Throughout the evening Adrian Torres plays Juan José with a wide-eyed explosive optimism. The remaining eight members of the cast together take on the roles of more than eighty other characters who fill in his waking hours with ICE border agents and Mormon missionaries and his sleepy-time encounters with a succession of erratic historic dream figures. Like a time traveler, he dazzles Lewis and Clark (Jack Clifford and Donna Federico) with the detail and accuracy of his AAA tour maps and politely declines their invitation to join an accommodating Shoshone matron named Sacagawea (DeAnna Diaz) as a guide on their westward trek. Whisked ahead in time, he meets and honors Ben and Viola Pettus, (Terrance Smith and Denisha Ervin) a heroic but unsung African American couple who runs a frontier tent hospital during a 19th century flu epidemic. He suffers the slings and arrows of World War 1 anti-anarchist panic, gets tangled in Depression capital and labor battles, meets Dylan and Baez at Woodstock and gets uplift and encouragement from Jackie Robinson. The show has a surreal and noisy brashness in keeping with author Richard Montoya’s years of work with the Bay Area political comedy troupe Culture Clash.  

As always, director Lorenzo Aragon sets up the sight-gags, the group mob movements and the individual one-liners with seasoned skill. But of all theatrical genres, farce is punishingly hard to play and farce with a sharp ironic edge is harder still. It’s one thing to establish a realistic stage character in relation to a stage-full of other realistic characters. It’s something else to change costume, persona and motivation every few minutes while trying to get laughs and make important political and social plot points clearly enough to insure that everyone in the audience gets it. Here, it works best in the simpler single issue two-header sequences like Andrés Ortiz  bugle-blasting his way into the boots and panama hat of a bombastic Teddy Roosevelt who’s so intent on bellowing patriotic platitudes and shooting wild animals that he never connects with the befuddled Juan José he is supposed to be meeting. The production is notably weaker in its  bigger, busier group scenes. The extended 1940s radio game show sequence with its hodge-podge of World War 2 racial and social controversies is confused and puzzling. Despite a lot of loud argument and some Glenn Miller background music the energy flags and the cast struggle in a foggy tangle of obscure issues.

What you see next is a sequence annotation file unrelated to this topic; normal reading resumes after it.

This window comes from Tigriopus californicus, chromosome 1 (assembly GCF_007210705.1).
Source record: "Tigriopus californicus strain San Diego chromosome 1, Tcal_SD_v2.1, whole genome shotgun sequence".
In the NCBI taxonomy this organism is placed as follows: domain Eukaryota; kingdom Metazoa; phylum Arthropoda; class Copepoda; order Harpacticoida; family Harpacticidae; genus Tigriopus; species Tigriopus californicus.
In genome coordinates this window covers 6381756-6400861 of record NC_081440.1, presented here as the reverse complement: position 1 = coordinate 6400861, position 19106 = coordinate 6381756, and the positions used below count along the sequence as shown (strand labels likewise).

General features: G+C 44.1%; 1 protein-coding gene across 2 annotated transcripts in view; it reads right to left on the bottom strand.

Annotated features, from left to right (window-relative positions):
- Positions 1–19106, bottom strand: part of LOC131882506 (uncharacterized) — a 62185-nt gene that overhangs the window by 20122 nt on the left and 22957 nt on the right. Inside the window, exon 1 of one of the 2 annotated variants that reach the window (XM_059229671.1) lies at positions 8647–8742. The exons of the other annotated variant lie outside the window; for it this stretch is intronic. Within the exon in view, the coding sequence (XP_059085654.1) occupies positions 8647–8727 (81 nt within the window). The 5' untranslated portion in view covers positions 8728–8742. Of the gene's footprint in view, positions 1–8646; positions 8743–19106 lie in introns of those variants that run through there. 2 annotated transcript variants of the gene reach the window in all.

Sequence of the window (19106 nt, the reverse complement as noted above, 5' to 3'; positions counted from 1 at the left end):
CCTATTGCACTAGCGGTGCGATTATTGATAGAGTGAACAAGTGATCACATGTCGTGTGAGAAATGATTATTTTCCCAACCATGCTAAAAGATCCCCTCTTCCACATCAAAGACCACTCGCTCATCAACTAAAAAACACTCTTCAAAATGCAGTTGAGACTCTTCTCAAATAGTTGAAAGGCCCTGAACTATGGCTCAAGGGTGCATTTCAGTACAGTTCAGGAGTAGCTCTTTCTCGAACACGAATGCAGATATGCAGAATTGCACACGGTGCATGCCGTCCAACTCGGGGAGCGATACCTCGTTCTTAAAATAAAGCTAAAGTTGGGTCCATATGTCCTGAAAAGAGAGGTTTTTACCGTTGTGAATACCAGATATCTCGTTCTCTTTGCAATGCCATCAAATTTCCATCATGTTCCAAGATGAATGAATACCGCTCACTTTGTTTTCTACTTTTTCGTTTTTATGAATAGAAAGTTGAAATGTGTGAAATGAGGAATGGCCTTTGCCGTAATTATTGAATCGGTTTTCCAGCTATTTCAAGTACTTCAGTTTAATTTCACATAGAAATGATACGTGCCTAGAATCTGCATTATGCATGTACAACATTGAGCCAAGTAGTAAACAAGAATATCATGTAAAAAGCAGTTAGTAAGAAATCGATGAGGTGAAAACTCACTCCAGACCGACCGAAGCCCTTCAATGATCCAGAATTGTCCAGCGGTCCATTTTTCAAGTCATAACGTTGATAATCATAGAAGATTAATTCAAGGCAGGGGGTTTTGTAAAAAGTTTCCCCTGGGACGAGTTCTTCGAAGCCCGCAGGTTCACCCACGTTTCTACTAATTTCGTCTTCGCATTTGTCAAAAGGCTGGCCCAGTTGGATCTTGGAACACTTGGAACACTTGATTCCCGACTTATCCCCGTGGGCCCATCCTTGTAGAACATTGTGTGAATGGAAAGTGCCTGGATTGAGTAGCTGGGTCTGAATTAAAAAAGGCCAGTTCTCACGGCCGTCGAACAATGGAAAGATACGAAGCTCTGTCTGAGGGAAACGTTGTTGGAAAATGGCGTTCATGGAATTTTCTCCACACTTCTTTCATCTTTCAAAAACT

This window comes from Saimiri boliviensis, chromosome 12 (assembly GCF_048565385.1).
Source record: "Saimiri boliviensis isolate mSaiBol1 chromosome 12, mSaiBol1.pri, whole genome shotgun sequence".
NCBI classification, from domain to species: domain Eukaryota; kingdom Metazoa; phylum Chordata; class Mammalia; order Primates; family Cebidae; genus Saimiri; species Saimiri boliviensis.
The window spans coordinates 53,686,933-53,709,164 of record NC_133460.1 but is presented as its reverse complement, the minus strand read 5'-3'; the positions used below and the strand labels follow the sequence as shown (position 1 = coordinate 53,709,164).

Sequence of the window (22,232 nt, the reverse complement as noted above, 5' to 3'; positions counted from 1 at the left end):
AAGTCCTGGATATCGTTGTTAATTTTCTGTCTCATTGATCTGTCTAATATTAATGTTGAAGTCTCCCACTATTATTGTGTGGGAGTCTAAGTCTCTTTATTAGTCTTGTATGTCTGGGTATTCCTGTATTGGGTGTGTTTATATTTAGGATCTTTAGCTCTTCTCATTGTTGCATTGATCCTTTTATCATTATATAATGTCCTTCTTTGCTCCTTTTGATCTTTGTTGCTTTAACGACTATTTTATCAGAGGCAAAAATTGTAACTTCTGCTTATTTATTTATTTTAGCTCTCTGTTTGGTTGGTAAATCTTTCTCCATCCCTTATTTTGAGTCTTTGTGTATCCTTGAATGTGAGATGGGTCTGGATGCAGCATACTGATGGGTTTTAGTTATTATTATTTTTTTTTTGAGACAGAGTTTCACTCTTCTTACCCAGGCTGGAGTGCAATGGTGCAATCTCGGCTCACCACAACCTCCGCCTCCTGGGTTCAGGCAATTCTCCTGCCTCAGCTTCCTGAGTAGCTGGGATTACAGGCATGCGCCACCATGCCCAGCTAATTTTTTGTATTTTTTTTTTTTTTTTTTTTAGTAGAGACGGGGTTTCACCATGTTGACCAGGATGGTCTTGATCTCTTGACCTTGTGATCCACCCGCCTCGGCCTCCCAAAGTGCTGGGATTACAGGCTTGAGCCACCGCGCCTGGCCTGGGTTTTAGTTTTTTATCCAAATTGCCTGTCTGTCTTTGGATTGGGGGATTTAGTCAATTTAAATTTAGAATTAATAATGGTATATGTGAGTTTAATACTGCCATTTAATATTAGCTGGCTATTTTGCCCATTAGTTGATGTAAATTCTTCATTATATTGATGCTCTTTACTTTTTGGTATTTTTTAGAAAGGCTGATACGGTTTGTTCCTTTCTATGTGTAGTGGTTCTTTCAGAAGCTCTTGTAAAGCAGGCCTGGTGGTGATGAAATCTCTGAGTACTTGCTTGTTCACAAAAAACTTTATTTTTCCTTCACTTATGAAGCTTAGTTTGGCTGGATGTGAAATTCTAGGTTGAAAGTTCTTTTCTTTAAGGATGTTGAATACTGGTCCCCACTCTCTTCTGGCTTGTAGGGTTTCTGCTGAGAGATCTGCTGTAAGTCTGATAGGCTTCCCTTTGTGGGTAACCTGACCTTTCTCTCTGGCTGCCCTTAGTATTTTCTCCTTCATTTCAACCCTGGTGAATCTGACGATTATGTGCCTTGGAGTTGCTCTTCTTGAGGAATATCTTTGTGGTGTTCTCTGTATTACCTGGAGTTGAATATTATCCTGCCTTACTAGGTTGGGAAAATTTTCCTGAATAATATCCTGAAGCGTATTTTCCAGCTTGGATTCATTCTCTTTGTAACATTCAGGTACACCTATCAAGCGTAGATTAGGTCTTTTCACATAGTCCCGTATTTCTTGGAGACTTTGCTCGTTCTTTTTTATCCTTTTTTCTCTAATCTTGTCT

And that, in its way, is a problem with the show as a whole, important and relevant as its premise is. Montoya’s script sweeps through such a big swath of complicated  historic territory that, unless you’re a committed history buff, you’re apt to be more than occasionally baffled.  Important pieces of American history are being sent up; but if that’s all you know, you don’t get the joke. I was okay with the later crowd sequence where American bigots bicker with a noisy labor activist in 1930s San Francisco. But that’s only because I spent my primary and middle school years in the Bay Area, so I knew at once that the nasal Australian, skillfully caricatured by Jack Clifford, was a longshoreman labor boss named Harry Bridges. I wondered how many other opening night fans would be as baffled by Bridges as I was by that wartime game show.